“Next class is very important, and you better not miss it or else you’ve lost ten marks!” Mrs Dada said sternly, her usual gap-toothed smile missing. It was strange because she was the most jovial lecturer we had.
So, on Friday, there was a palpable, electrical tension in the lecture hall as we trooped in, wondering what was going on. When Mrs. Dada came in, she walked straight to the board and wrote the words ‘CEREBRAL PALSY ’.
“Morning class,” she began, “this is a very important topic for every nurse and midwife to understand, which is why I said no one should miss this class. To get the ball rolling, watch this short video and note whatever questions you have.
I leaned forward expectantly in my seat as the projector started and the lights went out.
A woman, who was backing the camera, was talking with a young man in a TV station.
In a smooth baritone, he said, “Let’s replay how this journey began for you, ma’am.”
Then the scene changed to a drama showing a very upset pregnant woman leaving a hospital. She glanced at her watch for the third time and began a monologue:
“These hospital people can’t keep delaying me every time in the name of antenatal clinic. They keep shouting short-staffed, short-staffed – how is that one my business?! Infact, I’m not coming again. I’m not a JJC in this matter; I already have three children. Kumi my neighbour takes home deliveries without all this stress. Mschew!” she hissed as she stormed off.
Scene 2: A woman stuck her head through the cream curtain that hung over the entrance to a room. “How are you feeling, Lade?” she said.
“Feeling?! I’m not feeling! I’m in pain and I’m tired… Yeeeeeee!” Lade screamed as another contraction started. She was in labour.
A middle-aged man with a tinge of grey hair stood cautiously at the door of the blue-walled room, anxiety displayed all over him. “Kumi, what is happening?” he asked. “My wife has been in labour for almost thirty hours,” he said pointing to the small orange clock on the wall. “Let’s move to the hospital.”
“Pray more. Don’t worry,” Kumi replied.
Scene 3: Fifteen hours later, Kumi was holding a baby boy upside down. She smacked his butt and he let out a small weak, cry. Kumi’s lips parted in a satisfied smile. She cleaned him up and handed him over to his mother, Lade.
“My Boboye! My precious Boboye!” Lade said with an exhausted smile.
Scene 4: (Two years later…..)
Lade was in the hospital with her son, Boboye.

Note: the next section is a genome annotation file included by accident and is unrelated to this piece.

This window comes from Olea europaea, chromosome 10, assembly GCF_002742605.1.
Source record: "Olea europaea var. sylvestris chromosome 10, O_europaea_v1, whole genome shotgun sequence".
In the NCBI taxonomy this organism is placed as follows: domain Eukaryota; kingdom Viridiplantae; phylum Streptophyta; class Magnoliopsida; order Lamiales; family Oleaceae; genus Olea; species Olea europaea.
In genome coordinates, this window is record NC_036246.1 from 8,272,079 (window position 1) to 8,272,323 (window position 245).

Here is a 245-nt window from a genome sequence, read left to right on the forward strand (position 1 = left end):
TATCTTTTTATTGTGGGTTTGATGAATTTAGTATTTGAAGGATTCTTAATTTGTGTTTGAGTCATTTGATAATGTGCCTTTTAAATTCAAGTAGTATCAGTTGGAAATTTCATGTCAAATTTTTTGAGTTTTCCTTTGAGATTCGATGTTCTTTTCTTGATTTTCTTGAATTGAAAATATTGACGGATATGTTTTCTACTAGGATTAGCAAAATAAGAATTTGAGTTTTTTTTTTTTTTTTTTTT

“Madam, it’s confirmed. Your son has cerebral palsy,” the doctor said.
There was a blank expression on Lade’s face as she recalled all they had been through: Shortly after the delivery, Boboye began having convulsions so they took him to the hospital. He was admitted for a long while and eventually discharged. However, whenever anyone carried Boboye, he would arch his back as though he wanted to run away. By the time he was six months, he couldn’t hold his neck up by himself, even though other children did that from three months. He didn’t crawl till he was a year old, and even then, he would use only his left hand and knee while dragging the right behind. And now, at age two, Boboye could not walk.
“Doctor, you mean my precious Boboye has cerebral palsy?” Lade asked as she returned to the present.
“I’m sorry madam but that’s the situation,” the doctor replied.
“What is cerebral palsy again?” Lade queried.
“Cerebral palsy is a condition in which a person has difficulty in movement, and in maintaining balance and posture, because of a brain damage that happened while the brain was still developing. This brain development starts from when a baby is conceived, all through pregnancy, delivery, and up to the first few years of life.”
“And it is caused by?”
“Well, it’s a long list. Some common causes include low blood flow or low oxygen to the brain, or severe bleeding into the brain. A baby born prematurely or who went through a difficult delivery may experience these. Brain infections, severe forms of jaundice, low blood sugar for long periods of time, and low levels of thyroid hormones in the baby could also cause such brain damage. The peculiar thing about brain damage in cerebral palsy is that it’s a one-time event, so it doesn’t get worse, although, symptoms may manifest at different times.”
“So why does my own Boboye, have it?” Lade asked.
“You had prolonged labour – more than sixteen hours of active labour – and that is the prime suspect. When labour is prolonged, the baby’s brain may not get adequate oxygen, what we call asphyxia. Asphyxia puts a baby at risk of brain damage.”
Lade was quite for a moment and then asked,
“What does cerebral palsy really mean? How does it manifest practically in day-to-day life?”